As an outsider and newcomer, I must admit that there are just some things about the Bloggernacle that I cannot even begin to grasp. One of the things that I totally missed out on (but which I am [very] slowly scratching the surface about) is the (dark) period of Bloggernacle history regarding the Banner of Heaven.
I can’t even begin to comprehend it all, but I am fortunate for the glimpse and expose that Scott B is providing for it.
One thing I can’t help but think about is the sheer artistic nature of this undertaking. It is literary, first and foremost…and from the beginning, the project objectives bore innovative literary significance. As was described in the project objectives (hidden away from the general public for so long):
…our number one aim—beyond just having fun—with this project is to explore the potential of blogging as a story-telling form. More specifically, we want to explore blogging as a way of telling Mormon stories, and more specifically than that we want to tell stories that reflect back on the bloggernacle itself.
Of course, in the process, the project needed to be much more. Blogs aren’t static, but interactive. And with that, the Banner of Heaven project became more performative, social, experimental, and experiential.
I cannot even begin to understand the charged feelings and responses to the blog, because I wasn’t “there” for it. Yet, in seeing all the discussion about BoH after the fact, I always see a kind of damage control relating to the subject.
One idea that comes out frequently is that of deception. Was it deception? Was that the intent? Was that an unfortunate consequence? A known, yet calculated risk? What does that say about the participating bloggers (the actors)? I think the latest entry on the subject, which features a podcast interview of one of the participating bloggers, touches a few intriguing points. As one commenter to the thread sums up:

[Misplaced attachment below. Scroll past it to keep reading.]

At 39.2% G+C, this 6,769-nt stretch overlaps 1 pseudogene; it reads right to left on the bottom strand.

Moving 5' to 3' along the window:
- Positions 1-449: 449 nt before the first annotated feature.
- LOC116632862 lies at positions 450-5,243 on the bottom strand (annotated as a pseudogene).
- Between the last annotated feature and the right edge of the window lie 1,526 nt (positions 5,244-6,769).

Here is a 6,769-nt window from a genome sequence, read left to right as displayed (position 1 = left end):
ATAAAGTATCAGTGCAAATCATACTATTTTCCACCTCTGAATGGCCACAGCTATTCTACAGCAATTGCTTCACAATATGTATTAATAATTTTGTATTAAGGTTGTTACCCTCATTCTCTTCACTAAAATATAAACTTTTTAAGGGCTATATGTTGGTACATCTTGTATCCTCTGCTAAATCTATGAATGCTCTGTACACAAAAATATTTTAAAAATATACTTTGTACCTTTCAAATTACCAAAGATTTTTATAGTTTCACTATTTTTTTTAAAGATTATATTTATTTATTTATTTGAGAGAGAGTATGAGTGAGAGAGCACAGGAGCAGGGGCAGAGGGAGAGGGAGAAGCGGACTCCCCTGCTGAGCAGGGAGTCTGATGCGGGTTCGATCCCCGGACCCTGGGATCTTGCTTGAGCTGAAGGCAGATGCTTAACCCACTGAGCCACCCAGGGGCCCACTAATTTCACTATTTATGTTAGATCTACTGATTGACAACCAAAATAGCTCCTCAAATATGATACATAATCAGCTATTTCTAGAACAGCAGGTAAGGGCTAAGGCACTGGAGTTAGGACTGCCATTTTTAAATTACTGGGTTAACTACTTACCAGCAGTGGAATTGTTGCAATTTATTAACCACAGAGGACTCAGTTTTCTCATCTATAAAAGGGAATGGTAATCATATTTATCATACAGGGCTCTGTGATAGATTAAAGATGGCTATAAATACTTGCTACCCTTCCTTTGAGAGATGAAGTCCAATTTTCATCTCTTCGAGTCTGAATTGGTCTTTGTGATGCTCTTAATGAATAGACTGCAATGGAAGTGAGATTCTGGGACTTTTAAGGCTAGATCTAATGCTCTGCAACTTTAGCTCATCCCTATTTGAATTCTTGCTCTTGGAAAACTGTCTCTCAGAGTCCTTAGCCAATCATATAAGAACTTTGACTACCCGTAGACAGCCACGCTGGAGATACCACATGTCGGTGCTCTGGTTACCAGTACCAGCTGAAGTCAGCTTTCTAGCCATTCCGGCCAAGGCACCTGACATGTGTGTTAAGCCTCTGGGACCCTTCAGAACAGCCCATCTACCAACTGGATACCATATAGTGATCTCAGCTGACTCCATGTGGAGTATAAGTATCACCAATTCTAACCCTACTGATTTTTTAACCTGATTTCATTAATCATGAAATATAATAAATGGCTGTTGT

The one telling thing on this podcast is Rosalynde’s unwillingness to act deceptively. She was the only one who with the foresight to recognize how people were going to react to being tricked. They all knew she had misgivings about it, and forged on regardless with their grand enterprise. From this podcast it doesnt sound like her withdrawl resulted in any internal soul-searching or discussion with the rest of them.
People’s perceptions of whats funny sure is different.
I guess that psychological aspect running through it all is the most intriguing. Within this comment, I sense an undertone…a lingering disgust that carries with it a sort of judgment of the participating writers.
Yet, the fascinating part is I bet that many would still assert that there wasn’t any intent to deceive and, even now, the project wasn’t really as bad as some people would like to believe.
I certainly feel, even from a distance, that good, bad, or indifferent, this project made a big splash on the story of Mormonism (and the story of Mormon blogging). In fact, it is precisely because of the good and the bad and the indifferent that this makes such a great Mormon story.
I regret that the limitations of analogies for this project are unfortunately fatal. At best, it can tell us about a community built around a knowing untruth, but how far can that tell either a story about the real bloggernacle or Mormonism itself without making or taking taboo and unpalatable assumptions about either the former or the latter?